With each new SARS-CoV-2 variant that has emerged, global panic ensues to determine its level of threat. But a group of quantum biologists, engineers, and virus physicists think we already have the tools to more easily detect—and stop—dangerous coronaviruses and their variants.
At the 2022 APS March Meeting, the scientists will discuss how quantum vibrations, molecular mapping, genetic hotspot surveillance, and nanodiamonds are poised to unravel the secrets of SARS-CoV-2’s spike protein and RNA, leading to better diagnosis, variant risk assessment, and treatment.
They will share their results at a press conference at 12 p.m. CDT on Thursday, March 17, 2022. The conference will be held onsite and streamed via Zoom.
All SARS-CoV-2 viruses use the spike protein to gain entry to host cells—making that protein crucial to developing better vaccines and drugs. But one area of the spike’s geography remains difficult to map: the exact location where the virus attaches.
So Karissa Sanbonmatsu, a Los Alamos National Laboratory structural biologist, together with Chang-Shung Tung applied the latest computational methods to find out the region’s molecular makeup.
“We present new models of the part of the spike protein that anchors the virus to the host that are consistent with experimental data,” said Sanbonmatsu. At the meeting, she will discuss how the simulations explain confusing density measurements found in experiments.
The binding between spike protein and host cell also results in some “bad vibrations,” a group at the University of KwaZulu-Natal has found.
“In the case of the SARS-CoV-2, we show that the spike protein vibrations can increase the probability of an electron transfer in host receptors,” said Francesco Petruccione, a quantum biologist who will present the results.
The group investigated what role this quantum tunneling could play in SARS-CoV-2 infection—and whether treatments could be designed to interrupt the vibrations that help the virus bind. Mutations that lead to new variants also lead to different vibration patterns.
“The most practical outcome of this research is the identification of new therapeutics to prevent SARS-CoV-2 infection,” said Petruccione. “This model of receptor activation also may offer a way to predict the infectiousness of new strains of SARS-CoV-2.”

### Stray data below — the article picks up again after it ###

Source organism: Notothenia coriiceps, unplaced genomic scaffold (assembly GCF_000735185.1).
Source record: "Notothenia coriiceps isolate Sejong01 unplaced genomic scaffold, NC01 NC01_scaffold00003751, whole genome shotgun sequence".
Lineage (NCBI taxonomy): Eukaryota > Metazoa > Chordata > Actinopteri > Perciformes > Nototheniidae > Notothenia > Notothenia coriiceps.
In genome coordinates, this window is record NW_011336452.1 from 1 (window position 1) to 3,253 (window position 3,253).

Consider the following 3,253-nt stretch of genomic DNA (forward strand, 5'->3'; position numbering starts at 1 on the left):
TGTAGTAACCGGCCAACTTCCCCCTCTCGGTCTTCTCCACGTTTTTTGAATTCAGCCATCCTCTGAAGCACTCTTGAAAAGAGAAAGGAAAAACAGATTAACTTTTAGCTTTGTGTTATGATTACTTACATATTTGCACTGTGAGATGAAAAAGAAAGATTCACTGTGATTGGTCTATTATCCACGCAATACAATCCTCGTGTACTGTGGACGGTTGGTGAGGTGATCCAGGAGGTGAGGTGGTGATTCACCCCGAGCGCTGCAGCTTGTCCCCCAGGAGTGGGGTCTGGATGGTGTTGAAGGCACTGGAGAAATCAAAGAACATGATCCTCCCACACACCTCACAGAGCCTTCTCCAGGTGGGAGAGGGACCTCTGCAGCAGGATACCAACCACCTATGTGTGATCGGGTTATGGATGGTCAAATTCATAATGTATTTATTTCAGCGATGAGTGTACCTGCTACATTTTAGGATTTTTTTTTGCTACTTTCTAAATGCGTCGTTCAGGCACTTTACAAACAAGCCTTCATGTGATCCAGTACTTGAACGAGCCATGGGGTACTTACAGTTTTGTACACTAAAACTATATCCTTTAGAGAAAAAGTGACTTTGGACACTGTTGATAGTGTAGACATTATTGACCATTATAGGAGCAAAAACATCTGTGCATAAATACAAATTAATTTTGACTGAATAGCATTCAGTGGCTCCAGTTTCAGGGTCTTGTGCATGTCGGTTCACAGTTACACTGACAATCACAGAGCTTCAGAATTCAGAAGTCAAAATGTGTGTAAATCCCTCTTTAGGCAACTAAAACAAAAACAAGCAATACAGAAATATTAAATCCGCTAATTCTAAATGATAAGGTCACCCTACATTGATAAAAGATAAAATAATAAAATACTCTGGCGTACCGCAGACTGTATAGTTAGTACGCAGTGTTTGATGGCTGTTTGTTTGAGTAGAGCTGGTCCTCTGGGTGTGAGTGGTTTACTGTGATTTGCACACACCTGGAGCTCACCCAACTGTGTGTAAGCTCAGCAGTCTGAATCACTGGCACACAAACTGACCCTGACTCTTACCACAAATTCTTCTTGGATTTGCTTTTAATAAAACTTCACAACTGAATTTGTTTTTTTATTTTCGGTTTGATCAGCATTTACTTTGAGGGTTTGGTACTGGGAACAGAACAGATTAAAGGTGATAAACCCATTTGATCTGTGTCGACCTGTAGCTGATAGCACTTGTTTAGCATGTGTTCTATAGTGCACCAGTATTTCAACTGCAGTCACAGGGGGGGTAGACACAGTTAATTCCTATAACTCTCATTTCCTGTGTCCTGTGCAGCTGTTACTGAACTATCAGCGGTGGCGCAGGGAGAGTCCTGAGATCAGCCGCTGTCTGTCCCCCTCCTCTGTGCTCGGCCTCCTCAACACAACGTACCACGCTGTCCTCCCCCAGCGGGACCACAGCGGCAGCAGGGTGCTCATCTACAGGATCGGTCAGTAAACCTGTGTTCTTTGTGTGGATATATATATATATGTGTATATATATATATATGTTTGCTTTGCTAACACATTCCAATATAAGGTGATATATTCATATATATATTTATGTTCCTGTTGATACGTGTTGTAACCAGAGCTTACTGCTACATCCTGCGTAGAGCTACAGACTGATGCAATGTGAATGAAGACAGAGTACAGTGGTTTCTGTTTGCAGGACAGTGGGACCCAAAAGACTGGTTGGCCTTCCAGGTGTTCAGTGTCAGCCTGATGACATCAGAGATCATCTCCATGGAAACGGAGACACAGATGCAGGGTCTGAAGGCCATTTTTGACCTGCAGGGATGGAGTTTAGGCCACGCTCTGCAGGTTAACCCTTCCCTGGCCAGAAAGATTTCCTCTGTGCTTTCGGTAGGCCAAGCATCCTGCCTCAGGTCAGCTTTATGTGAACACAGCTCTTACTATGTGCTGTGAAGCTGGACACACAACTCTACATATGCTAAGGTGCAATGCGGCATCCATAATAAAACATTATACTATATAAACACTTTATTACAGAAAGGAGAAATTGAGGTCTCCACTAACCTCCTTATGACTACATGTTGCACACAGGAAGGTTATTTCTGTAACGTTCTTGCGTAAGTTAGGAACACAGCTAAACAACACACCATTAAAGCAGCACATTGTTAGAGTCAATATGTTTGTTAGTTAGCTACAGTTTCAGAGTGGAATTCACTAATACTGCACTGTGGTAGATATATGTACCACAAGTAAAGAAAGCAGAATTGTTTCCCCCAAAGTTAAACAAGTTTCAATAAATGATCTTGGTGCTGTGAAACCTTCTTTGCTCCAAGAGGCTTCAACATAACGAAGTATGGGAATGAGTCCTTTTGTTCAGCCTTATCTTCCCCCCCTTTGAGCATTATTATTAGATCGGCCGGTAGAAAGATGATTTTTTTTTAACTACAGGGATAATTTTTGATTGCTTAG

Determining which spike protein mutations will lead to more virus transmission regularly stumps epidemiologists, since direct experimental data would require deliberately exposing people to variants.
University of California Riverside physicist John Barton and collaborators decided to take an unexpected approach to the problem by combining genomic surveillance and the tools of statistical physics.
“Our method is the first, to our knowledge, to be able to comprehensively assess the effects of SARS-CoV-2 mutations on viral transmission, including the travel of infected individuals, using the millions of viral sequences that have been collected during the pandemic,” said Barton.
The team found hotspots in the SARS-CoV-2 genome where highly-infectious mutations emerge—including in proteins far less studied than the spike. At the meeting, Barton will present updated data regarding the Omicron variant.
“Importantly, our model allows us to very rapidly detect more transmissible variants of the virus as they arise: We can detect significantly increased transmission for the variants Alpha and Delta when they were at frequencies of only around 1% in particular regions,” said Barton.
No matter the variant, early detection of coronavirus infection matters critically for stopping transmission and surges.
Researchers led by Massachusetts Institute of Technology graduate student Changhao Li designed a quantum sensor to diagnose COVID-19. Their test could yield an ultralow false negative rate that significantly improves upon standard PCR tests.
“We propose and are experimentally demonstrating a hybrid quantum sensor for virus RNA, based on nitrogen-vacancy spin defects in nanodiamonds and magnetic nanoparticles,” said Li. The group published initial designs in Nano Letters.
Li will share new preliminary experimental results at the meeting. Just several hundred copies of SARS-CoV-2 would be enough to ping the quantum sensor, meaning that fewer than 1% of tests would accidentally come back negative. The test promises to be cheap, quick, and easy to scale up.
From the quantum to the computational, statistical to vibrational, physics and its well-established techniques could not only hasten the end of the current pandemic, but lay the groundwork for more quickly responding to the next.
Using Molecular Simulation to Interpret Weak Cryo-EM Density for the Spike Protein Post-Fusion Complex
8:00 a.m. - 8:36 a.m. CDT, Wednesday, March 16, 2022
Contact: Karissa Sanbonmatsu, Los Alamos National Laboratory
Abstract | LANL Press Release
Inferring the Effects of Mutations on SARS-CoV-2 Transmission From Genomic Surveillance Data
10:24 a.m. - 10:36 a.m. CDT, Wednesday, March 16, 2022
Contact: John Barton, University of California, Riverside
Abstract | Preprint | UCR Press Release
Bad Vibrations: Quantum Tunnelling in the Context of SARS-CoV-2 Infection
8:36 a.m. - 8:48 a.m. CDT, Thursday, March 17, 2022
Contact: Francesco Petruccione, University of KwaZulu-Natal
Abstract | UKZN Press Release
Virus Quantum Sensor Based on Nitrogen-Vacancy Centers in Diamond
4:00 p.m. - 4:12 p.m. CDT, Thursday, March 17, 2022
Contact: Changhao Li, Massachusetts Institute of Technology
Abstract | Nano Letters Paper | MIT Press Release
SARS-CoV-2 Quantum Sensor Based on Nitrogen-Vacancy Centers in Diamond
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